Great Pretender (Season 2): The Long Con – Netflix Review

One of my new favorite shows returns for a new season and a massive scheme.

SUMMARY (Spoilers for Season 1)

Makoto “Edamame” Edamura (Chiaki Kobayashi/Griffin Faulkner) is a small time con man who gets tricked by international major con-artist Laurent Thierry (Junichi Suwabe/Aaron Phillips). Chasing Laurent, Edamura ends up getting dragged into a scheme by Laurent and his team, consisting of the muscle Abigail Jones (Natsumi Fujiwara/Kausar Mohammed) and actress Cynthia Moore (Mie Sonozaki/Laura Post). The trio, now a quartet, work to scam money from the most evil people on the planet, often with the help of Edamame’s associate Kudo (Yōhei Tadano/Mike Pollock) and Laurent’s old friend Kim Si Won (Kujira/Karen Huie). Despite Edamura’s attempts to get out of working with the trio and to reform his life, he keeps getting dragged back in. Now, it turns out that Edamura’s new employers in his “honest” life are involved in international child slavery. The team reunites for one last score, as they say.

Guess which one keeps getting dragged back in?


When I first watched this show, I felt it had many of the same strengths as the show Leverage, but with the advantage of being able to spend multiple episodes on the same heist. There were only three total heists in the first season, which allowed them sufficient time to explore the characters and to show more of the work that is going into each of the cons. They all take place in new locations and with wildly different modi operandi, which continues to keep them interesting. The second season doubles down on that quite a bit by being only a single heist, just one that gets increasingly more and more complex as more players keep entering the story.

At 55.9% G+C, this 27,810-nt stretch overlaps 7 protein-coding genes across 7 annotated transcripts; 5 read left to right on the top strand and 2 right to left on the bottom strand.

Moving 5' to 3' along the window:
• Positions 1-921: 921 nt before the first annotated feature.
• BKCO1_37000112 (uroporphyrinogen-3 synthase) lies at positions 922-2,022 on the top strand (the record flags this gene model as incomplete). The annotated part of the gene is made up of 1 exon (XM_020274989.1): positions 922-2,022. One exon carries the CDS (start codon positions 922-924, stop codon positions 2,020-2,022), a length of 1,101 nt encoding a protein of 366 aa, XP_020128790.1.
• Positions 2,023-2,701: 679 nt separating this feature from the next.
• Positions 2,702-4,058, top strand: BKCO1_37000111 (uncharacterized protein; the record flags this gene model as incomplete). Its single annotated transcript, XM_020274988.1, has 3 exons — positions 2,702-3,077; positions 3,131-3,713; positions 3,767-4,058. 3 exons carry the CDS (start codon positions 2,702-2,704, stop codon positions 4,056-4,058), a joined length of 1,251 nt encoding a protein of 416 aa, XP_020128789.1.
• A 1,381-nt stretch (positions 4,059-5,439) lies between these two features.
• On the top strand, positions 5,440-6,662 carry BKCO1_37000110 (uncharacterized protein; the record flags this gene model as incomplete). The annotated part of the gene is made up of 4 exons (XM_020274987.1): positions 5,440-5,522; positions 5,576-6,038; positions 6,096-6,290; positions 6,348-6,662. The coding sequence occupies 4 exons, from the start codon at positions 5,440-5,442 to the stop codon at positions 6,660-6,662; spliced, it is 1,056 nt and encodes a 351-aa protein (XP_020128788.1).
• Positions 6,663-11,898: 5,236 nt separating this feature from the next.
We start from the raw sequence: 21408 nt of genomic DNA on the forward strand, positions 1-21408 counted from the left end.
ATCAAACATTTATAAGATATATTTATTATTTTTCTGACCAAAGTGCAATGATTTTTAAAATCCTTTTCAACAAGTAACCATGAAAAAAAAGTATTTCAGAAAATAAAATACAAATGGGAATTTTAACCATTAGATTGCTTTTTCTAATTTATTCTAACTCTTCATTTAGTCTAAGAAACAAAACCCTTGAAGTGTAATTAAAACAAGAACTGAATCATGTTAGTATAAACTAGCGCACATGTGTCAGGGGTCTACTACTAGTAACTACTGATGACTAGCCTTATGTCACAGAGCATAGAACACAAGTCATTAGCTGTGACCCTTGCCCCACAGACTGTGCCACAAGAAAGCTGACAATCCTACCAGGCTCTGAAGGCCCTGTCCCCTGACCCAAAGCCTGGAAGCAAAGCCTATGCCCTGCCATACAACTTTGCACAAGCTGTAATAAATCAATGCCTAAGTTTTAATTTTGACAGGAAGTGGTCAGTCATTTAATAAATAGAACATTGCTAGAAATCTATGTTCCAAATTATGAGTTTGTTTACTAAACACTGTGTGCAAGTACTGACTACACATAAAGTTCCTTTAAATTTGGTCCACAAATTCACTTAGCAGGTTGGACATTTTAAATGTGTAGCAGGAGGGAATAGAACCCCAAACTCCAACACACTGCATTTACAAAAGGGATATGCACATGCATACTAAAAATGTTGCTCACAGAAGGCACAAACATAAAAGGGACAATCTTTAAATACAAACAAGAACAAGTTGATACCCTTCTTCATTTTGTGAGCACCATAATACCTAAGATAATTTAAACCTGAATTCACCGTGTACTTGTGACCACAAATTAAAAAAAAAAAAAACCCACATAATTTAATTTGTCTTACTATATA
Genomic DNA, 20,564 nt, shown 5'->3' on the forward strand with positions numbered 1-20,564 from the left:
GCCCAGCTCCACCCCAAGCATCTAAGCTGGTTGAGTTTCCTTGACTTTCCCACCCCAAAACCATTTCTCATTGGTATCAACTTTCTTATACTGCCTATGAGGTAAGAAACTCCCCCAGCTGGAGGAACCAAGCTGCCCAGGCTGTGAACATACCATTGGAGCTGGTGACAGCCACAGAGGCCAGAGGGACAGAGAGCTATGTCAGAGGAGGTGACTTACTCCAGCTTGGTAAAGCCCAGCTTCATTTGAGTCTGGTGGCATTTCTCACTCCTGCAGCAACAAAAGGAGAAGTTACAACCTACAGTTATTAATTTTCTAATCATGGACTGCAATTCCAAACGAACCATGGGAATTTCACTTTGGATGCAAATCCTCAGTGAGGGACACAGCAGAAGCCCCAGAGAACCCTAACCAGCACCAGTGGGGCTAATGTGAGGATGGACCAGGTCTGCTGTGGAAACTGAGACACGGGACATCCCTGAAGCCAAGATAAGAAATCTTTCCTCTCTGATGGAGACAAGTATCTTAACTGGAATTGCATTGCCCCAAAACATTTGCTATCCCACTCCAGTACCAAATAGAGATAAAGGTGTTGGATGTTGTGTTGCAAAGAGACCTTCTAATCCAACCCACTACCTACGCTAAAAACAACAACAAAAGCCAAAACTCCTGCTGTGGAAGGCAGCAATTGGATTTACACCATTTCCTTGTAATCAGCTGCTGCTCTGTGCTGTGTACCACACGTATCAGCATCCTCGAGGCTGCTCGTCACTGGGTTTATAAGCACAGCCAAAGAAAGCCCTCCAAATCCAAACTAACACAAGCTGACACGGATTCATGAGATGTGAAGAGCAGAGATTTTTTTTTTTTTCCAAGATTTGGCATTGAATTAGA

And the bad guy is fully prepared to kill anyone at all times.

A big thing is that, while two of the cases in the first season expanded on Abigail and Cynthia, this season gives us a deeper picture of the motivations behind Makoto and Laurent. As you would expect from a pair of criminals who seem to have strong internal moral codes, their backgrounds are extremely compelling. I particularly love the reveal of what drives Laurent, but Makoto’s story is the one that actually ends up continuing during the present narrative. 

I’m not sure how long ago the flashback is, but he’s got some 90s hair.

The other thing I really like about this season is that it posits that what the gang does is not just good for society, it’s actually good for their victims. Many of the people they steal from, or at least their families, seem to have become genuinely better people after they realize that the money and power that gave them immunity also led to their corruption. It turns out that the power cannot compensate for the feeling of a clean conscience. I’d like to believe that to be true, even for all of the powerful bastards out there.

Not that it stops them from seeking some payback.

Overall, still a good series. Check it out if you haven’t.

If you want to check out some more by the Joker on the Sofa, check out the 100 Greatest TV Episodes of All TimeCollection of TV EpisodesCollection of Movie Reviews, or the Joker on the Sofa Reviews.

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